The Birobidzhan Flag


This flag traces its origin to a little known Jewish political project: the Soviet Jewish colony of Birobidzhan. Basically, in the Soviet Union, it was all the rage in the 1920s and ’30s to establish territories for minority ethnicities. However, the Jewish territory was a nonsensical project from the start, mainly due to the decision to place it in eastern Siberia. While the experiment was a long-term failure, to this day it is the only place in the world where every street sign is in Yiddish. The town square even has a statue of Tevye the Milkman of Fiddler on the Roof fame. The flag itself is beautiful. With the bars going across representing a tallit (prayer shawl) and the centerpiece representing a menorah and the city’s natural environment, the flag lives on even as the Jewish population of Birobidzhan continues to shrink.

The Moshiach Flag


I know this can be a controversial sentence within the world of flag appreciation, but I’ve never taken issue with words on flags. The Moshiach flag is an example of a flag that uses words well. On a yellow field with Moshiach spelled out in Hebrew letters, the flag is in reference to the messiah. Psalm 20:6 reads, “We will rejoice in your deliverance, and raise our banners in the name of our God; may the Lord fulfill all your wishes.” The flag is frequently used by Chabad-Lubavitchers, some of whom believe the late Rebbe Menachem Mendel Schneerson was Moshiach. The least secular flag on this list, the flag can sometimes be seen in New York and Israel.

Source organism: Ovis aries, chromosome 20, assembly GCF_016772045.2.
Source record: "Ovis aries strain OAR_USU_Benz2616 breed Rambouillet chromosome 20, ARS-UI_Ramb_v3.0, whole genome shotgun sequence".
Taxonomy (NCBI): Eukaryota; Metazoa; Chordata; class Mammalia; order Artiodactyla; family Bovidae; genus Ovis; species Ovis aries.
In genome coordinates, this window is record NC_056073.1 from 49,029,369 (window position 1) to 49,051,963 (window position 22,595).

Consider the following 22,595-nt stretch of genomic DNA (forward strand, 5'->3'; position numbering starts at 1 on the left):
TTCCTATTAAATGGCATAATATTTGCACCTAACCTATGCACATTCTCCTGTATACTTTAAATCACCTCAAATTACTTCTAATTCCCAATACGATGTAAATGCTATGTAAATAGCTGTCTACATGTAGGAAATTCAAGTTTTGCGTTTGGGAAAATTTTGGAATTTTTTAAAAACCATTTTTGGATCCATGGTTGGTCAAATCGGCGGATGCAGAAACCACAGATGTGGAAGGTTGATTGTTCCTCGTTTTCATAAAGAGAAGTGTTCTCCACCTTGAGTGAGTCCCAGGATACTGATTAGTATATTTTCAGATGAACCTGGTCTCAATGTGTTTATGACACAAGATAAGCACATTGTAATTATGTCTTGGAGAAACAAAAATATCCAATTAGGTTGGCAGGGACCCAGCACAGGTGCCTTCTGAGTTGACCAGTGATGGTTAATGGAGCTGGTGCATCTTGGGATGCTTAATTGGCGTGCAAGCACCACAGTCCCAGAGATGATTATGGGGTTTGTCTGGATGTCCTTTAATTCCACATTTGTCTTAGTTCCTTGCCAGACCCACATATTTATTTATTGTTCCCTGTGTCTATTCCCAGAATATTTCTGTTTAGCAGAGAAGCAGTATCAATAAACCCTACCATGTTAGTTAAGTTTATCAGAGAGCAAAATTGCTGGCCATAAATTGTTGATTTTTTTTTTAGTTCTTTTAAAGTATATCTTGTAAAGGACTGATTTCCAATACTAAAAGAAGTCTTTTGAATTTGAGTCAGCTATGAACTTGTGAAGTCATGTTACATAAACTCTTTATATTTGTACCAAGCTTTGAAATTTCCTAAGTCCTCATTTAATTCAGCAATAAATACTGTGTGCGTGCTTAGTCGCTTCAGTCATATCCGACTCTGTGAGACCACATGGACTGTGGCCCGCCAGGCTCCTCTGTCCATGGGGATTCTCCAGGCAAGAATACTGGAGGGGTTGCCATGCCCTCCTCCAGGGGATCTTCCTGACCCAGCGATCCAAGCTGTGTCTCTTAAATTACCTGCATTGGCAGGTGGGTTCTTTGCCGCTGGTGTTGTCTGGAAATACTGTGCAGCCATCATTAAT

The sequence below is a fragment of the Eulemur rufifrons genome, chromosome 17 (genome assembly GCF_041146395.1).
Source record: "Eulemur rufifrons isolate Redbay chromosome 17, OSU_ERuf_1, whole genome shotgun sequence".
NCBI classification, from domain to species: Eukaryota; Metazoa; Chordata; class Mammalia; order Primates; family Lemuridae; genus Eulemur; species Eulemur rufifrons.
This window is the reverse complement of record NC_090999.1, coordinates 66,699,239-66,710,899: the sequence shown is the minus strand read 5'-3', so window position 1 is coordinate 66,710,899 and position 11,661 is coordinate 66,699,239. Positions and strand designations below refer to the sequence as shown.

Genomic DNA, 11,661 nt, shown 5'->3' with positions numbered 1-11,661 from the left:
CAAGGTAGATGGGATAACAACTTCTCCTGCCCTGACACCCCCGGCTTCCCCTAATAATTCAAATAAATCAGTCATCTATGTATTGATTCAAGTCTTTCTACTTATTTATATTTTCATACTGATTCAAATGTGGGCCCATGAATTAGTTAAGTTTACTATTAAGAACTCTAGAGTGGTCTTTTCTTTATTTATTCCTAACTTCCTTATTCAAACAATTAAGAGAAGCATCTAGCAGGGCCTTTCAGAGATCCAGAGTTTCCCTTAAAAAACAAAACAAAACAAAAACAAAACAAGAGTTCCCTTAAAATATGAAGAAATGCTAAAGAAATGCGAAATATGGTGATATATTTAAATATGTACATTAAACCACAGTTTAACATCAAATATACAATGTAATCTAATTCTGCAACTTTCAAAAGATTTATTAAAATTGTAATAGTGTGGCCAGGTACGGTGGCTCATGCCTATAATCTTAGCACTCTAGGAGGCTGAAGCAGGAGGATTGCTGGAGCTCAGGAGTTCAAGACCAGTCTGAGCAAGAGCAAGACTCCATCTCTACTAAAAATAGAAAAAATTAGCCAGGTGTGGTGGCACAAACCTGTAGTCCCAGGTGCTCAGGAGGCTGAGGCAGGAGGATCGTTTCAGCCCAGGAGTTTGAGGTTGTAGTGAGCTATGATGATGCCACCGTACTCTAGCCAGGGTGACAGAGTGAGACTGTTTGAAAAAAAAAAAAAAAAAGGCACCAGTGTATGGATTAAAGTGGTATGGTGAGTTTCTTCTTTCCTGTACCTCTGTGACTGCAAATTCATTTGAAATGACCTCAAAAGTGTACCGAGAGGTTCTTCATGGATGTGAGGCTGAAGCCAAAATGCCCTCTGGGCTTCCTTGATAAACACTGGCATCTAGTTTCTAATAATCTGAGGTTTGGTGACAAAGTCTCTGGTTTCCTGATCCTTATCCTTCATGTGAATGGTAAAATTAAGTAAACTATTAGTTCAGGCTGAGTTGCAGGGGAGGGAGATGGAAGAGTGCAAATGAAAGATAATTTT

The Bundist Flag